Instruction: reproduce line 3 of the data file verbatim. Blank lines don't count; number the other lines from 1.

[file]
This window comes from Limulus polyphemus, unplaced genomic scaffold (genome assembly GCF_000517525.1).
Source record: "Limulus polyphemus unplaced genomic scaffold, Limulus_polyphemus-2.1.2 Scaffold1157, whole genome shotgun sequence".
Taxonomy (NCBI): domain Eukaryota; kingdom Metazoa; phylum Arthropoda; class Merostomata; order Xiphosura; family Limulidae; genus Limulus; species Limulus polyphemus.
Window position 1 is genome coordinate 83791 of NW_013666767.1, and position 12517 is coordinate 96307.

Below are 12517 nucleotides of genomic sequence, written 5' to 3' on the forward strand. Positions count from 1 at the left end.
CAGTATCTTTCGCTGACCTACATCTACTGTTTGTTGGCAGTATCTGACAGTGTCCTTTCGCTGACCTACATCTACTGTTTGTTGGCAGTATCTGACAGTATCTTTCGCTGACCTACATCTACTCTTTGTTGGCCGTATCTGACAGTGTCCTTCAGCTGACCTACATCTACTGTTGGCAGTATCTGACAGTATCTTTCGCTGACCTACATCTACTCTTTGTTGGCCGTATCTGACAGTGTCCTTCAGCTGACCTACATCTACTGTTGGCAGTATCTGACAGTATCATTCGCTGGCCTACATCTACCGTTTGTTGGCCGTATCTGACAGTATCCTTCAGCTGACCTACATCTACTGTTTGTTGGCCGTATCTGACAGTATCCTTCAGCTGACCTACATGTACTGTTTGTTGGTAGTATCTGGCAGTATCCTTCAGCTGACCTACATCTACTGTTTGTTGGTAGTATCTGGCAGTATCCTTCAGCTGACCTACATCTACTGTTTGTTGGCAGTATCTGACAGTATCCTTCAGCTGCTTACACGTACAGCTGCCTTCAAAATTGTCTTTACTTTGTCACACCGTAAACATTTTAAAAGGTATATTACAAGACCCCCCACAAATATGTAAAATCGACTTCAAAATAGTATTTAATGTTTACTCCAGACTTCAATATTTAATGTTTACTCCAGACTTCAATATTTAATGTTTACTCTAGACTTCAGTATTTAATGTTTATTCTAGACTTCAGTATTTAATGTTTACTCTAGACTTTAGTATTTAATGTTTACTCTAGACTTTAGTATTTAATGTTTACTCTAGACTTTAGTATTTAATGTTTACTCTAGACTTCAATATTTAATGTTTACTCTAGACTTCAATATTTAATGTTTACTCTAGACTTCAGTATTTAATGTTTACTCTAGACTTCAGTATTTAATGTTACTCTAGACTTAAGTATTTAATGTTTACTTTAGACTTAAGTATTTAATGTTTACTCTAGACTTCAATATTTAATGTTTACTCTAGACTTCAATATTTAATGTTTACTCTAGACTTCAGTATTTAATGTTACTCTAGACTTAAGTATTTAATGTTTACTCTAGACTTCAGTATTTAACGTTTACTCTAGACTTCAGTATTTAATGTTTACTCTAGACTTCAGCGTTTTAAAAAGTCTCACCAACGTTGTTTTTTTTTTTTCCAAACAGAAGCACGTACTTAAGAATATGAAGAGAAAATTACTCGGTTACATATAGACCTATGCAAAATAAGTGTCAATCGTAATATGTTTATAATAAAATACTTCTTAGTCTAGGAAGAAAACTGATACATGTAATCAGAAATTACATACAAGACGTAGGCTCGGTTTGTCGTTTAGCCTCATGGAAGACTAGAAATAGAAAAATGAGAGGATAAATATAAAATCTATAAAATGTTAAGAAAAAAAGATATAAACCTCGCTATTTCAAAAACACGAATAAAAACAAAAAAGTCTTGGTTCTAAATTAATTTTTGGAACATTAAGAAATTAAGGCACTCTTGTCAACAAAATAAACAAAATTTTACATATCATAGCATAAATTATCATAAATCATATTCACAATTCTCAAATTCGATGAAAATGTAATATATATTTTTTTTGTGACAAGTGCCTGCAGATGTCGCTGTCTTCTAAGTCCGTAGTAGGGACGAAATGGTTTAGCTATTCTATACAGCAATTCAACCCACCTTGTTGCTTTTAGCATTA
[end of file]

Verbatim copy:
Taxonomy (NCBI): domain Eukaryota; kingdom Metazoa; phylum Arthropoda; class Merostomata; order Xiphosura; family Limulidae; genus Limulus; species Limulus polyphemus.